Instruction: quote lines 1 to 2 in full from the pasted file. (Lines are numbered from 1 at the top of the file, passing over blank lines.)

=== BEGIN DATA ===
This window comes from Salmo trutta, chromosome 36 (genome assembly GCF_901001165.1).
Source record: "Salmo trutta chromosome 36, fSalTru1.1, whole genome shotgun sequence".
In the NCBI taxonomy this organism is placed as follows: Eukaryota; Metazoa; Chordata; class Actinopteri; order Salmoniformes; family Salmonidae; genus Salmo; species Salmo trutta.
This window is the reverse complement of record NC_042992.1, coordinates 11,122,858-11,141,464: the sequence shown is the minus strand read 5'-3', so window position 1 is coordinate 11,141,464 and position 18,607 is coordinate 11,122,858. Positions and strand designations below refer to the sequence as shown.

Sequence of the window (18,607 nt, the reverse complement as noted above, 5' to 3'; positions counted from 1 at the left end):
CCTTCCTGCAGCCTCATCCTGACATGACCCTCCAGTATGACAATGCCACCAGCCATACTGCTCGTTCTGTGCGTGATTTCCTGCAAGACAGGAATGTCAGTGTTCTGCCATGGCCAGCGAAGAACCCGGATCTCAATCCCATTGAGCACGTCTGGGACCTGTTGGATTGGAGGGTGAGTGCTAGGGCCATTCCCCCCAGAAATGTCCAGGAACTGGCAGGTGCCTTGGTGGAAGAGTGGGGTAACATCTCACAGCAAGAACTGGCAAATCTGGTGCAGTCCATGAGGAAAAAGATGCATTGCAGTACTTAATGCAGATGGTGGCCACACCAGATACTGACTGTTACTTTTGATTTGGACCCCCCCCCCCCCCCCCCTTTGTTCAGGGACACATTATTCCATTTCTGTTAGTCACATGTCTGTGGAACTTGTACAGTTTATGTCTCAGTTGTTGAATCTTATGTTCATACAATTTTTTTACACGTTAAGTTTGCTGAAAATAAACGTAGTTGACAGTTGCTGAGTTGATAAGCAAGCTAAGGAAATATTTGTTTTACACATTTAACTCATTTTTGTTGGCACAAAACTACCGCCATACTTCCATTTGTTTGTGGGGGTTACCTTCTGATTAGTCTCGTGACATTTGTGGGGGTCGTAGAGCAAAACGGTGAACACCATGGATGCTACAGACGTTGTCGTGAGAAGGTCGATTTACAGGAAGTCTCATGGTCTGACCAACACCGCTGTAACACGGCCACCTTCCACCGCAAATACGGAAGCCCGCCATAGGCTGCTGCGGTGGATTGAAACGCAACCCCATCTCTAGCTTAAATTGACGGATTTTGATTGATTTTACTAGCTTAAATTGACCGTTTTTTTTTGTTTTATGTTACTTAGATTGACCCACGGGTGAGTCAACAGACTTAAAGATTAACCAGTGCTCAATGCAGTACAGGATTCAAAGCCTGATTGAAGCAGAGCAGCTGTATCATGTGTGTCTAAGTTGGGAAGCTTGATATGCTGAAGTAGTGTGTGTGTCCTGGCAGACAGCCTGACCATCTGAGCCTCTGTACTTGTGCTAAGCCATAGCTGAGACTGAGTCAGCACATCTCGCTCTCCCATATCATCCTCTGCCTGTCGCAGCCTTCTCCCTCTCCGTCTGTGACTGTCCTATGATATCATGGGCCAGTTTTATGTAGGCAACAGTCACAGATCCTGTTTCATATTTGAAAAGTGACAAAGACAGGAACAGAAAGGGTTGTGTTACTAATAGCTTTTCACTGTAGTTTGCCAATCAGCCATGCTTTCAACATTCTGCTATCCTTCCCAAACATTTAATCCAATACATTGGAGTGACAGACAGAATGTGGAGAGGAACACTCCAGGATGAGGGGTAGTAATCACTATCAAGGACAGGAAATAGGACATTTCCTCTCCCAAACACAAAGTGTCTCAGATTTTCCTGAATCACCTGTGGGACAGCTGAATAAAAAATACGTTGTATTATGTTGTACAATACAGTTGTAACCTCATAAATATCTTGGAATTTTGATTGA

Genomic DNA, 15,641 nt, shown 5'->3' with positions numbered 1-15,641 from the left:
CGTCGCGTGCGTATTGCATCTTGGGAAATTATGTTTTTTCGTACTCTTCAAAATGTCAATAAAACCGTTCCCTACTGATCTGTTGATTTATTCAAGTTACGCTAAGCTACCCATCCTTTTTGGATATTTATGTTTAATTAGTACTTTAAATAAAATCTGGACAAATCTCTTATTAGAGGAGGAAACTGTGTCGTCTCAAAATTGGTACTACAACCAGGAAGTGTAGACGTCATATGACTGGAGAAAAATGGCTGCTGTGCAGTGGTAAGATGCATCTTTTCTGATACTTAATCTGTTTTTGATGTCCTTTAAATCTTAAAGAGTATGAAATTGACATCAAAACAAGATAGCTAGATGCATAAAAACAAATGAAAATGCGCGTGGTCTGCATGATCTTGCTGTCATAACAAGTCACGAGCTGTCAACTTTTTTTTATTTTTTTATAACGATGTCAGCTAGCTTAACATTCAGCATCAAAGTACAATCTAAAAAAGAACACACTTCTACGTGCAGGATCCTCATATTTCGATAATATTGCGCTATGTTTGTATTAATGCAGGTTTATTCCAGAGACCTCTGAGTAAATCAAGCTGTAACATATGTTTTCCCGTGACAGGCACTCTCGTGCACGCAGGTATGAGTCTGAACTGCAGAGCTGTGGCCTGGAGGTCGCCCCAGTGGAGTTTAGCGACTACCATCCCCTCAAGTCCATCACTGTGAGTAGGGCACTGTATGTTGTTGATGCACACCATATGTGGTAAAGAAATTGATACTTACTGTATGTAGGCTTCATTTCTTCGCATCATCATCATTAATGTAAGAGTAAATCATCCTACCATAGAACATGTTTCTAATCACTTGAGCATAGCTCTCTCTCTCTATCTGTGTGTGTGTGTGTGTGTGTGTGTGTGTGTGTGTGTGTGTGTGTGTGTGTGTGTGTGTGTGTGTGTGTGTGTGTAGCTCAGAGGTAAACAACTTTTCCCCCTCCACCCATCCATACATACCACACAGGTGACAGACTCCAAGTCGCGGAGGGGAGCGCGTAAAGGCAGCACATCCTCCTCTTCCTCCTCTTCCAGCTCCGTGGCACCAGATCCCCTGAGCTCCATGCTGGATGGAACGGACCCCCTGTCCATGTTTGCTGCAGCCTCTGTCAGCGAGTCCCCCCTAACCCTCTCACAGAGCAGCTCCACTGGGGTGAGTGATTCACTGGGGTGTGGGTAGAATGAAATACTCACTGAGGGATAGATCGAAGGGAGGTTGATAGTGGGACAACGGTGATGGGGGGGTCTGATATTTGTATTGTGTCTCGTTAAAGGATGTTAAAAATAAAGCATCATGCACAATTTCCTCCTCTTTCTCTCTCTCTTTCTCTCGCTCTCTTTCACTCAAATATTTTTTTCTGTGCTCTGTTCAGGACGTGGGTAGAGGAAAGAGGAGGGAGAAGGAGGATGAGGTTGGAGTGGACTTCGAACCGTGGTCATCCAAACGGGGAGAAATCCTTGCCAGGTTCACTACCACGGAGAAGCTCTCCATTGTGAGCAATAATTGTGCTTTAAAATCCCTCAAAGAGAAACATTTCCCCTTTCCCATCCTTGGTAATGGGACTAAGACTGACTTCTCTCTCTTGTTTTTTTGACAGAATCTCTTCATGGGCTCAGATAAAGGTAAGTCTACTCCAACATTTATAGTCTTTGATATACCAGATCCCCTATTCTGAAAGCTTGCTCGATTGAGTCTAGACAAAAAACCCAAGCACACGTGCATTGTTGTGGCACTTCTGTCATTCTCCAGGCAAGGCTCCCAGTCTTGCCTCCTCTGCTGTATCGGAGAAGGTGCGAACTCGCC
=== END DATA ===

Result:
This window comes from Salmo trutta, chromosome 36 (genome assembly GCF_901001165.1).
Source record: "Salmo trutta chromosome 36, fSalTru1.1, whole genome shotgun sequence".